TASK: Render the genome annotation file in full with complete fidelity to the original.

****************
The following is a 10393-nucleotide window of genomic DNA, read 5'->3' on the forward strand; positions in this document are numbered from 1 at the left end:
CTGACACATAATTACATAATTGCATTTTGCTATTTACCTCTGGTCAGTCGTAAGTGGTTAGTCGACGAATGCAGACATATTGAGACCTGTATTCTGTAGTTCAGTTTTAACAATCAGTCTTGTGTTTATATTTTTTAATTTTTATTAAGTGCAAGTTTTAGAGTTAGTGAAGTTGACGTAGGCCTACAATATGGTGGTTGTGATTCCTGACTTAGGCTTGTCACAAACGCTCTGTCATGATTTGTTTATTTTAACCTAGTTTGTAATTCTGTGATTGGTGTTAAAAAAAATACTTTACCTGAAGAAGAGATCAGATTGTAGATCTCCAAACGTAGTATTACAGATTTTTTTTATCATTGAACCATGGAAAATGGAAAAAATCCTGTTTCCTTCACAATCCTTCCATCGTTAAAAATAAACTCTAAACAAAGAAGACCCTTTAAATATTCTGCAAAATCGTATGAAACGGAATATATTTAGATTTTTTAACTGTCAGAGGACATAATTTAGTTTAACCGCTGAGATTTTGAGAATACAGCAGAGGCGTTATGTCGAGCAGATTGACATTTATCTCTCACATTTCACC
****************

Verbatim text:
The following is a 10393-nucleotide window of genomic DNA, read 5'->3' on the forward strand; positions in this document are numbered from 1 at the left end:
CTGACACATAATTACATAATTGCATTTTGCTATTTACCTCTGGTCAGTCGTAAGTGGTTAGTCGACGAATGCAGACATATTGAGACCTGTATTCTGTAGTTCAGTTTTAACAATCAGTCTTGTGTTTATATTTTTTAATTTTTATTAAGTGCAAGTTTTAGAGTTAGTGAAGTTGACGTAGGCCTACAATATGGTGGTTGTGATTCCTGACTTAGGCTTGTCACAAACGCTCTGTCATGATTTGTTTATTTTAACCTAGTTTGTAATTCTGTGATTGGTGTTAAAAAAAATACTTTACCTGAAGAAGAGATCAGATTGTAGATCTCCAAACGTAGTATTACAGATTTTTTTTATCATTGAACCATGGAAAATGGAAAAAATCCTGTTTCCTTCACAATCCTTCCATCGTTAAAAATAAACTCTAAACAAAGAAGACCCTTTAAATATTCTGCAAAATCGTATGAAACGGAATATATTTAGATTTTTTAACTGTCAGAGGACATAATTTAGTTTAACCGCTGAGATTTTGAGAATACAGCAGAGGCGTTATGTCGAGCAGATTGACATTTATCTCTCACATTTCACC